Rosenthal started writing team-by-team looks at the state of each franchise as it enters the bye week. He did it without telling me. But since he has a new baby, I can’t fire him. For now.
While perusing the calendar to determine the socially acceptable point at which a pink slip can be issued to a man who pays Manhattan rent and who has a brand new baby and a lovely wife, I realized that I actually liked the idea.
So I decided to horn in on it, cherry picking the team about which I wanted to pontificate.
The loss to the Lions could linger.
The biggest collapse in franchise history comes at the worst possible time. As the Cowboys enter the bye, they have two weeks to obsess over what may have been. And in turn they must wait way too long for a chance to scrub the sour taste out of their mouths.
With the first game after the bye entailing a trip to New England, the Cowboys may have to wait until October 23 for an opportunity to get another win, when the Rams come to town. Even if the Cowboys can turn it around, that loss to the Lions could make it difficult when the time comes to compare records and/or tiebreakers after the dust settles on New Year’s Day.
The cheap way isn’t always the smart way.
In Week One, Costa snapped the ball before quarterback Tony Romo was ready, at a time when the Cowboys were trying to force overtime late, after blowing a 14-point lead. In Week Three, the Cowboys overcame several bad snaps by Costa to beat Washington. Though the team claims that the Redskins were simulating the snap count, we’ve got a feeling that Gurode would have known when to snap the ball, and when not to.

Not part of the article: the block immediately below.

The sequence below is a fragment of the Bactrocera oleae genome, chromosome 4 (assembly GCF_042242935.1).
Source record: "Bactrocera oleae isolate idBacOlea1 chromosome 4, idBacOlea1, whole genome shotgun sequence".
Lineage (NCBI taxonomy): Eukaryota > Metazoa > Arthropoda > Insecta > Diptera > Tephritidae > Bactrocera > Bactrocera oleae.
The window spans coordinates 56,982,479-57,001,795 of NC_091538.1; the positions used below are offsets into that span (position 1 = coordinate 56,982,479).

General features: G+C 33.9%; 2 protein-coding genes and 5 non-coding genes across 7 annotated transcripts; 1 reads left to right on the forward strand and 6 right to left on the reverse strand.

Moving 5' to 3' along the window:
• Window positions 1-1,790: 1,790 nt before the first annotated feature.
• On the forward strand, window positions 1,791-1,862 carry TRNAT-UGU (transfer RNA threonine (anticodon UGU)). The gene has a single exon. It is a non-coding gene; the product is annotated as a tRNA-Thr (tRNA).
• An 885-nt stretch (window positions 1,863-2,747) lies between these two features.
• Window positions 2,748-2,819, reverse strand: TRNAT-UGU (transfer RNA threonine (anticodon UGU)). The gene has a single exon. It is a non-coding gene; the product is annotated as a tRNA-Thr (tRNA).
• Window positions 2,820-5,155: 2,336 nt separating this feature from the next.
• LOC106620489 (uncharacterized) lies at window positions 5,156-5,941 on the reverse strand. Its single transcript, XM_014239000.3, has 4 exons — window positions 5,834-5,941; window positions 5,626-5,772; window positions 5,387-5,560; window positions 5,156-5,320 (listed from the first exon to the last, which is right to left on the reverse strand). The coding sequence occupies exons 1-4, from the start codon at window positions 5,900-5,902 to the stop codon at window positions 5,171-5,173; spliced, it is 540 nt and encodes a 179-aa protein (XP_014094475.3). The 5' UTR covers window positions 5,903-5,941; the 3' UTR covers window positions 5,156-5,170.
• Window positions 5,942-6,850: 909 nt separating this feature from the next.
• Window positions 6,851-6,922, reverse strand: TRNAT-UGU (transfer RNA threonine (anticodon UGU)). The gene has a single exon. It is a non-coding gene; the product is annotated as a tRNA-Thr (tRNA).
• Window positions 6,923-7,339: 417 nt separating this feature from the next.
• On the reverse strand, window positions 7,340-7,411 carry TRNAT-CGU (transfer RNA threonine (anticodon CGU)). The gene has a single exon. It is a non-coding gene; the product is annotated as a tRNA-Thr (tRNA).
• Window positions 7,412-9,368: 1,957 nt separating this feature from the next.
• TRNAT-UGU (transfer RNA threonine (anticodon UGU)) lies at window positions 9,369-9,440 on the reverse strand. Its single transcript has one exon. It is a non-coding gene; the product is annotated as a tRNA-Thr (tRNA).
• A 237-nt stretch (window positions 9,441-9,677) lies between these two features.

Run the ball. Run the ball. Run the ball.
The imbalance reared its head in the Lions game, with the Cowboys inexplicably choosing to pass when leading by 24 points with 25 minutes left and a first down from their own 27. The pass resulted in an interception, which resulted in a touchdown, which opened the door for the Lions to come back and steal the game.
Trust Tony Romo, but help him succeed.
The Cowboys remain committed to Tony Romo, who is now 31 years old and demonstrating an awareness that, with so many inexperienced players, someone has to act like the adult.
But the true adults are the coaches, and the coaches need to know when to unleash Romo — and when to rein him in. FOX’s Jimmy Johnson recently told Dan Patrick that Romo’s periodic recklessness potentially traces to his time as a scout team quarterback, given that scout team quarterbacks typically are told to throw the ball into coverage, so that the defense work on playing defense.
Thus, it’s on coach Jason Garrett to harness Romo the same way Mike Holmgren put a leash on Brett Favre, getting the most out of his talents, while also minimizing his weaknesses.
Hold Dez Bryant accountable.
There’s no denying Dez Bryant’s talent. But there are plenty of signs that he does whatever he wants. Though most of the tangible stuff relates to off-field failures to do things like pay for stuff he has purchased, Dez seems to be unwilling or unable to get the absolute most out of his physical abilities.
Apart from the fact that he’ll never last into his 30s if he relies solely on his God-given talents, he’ll continue to be dogged by injuries and late-game ineffectiveness if he doesn’t get himself into peak shape and keep himself there.
Though the Cowboys have been careful to coddle him, Garrett seems to be commencing the process of sliding the gloves off, publicly complaining about Bryant’s conditioning. Hopefully, Garrett will have the full support of owner Jerry Jones if/when Garrett decides to manage Dez more aggressively. He could be truly great if someone gets through to him, and it’s time for someone to try.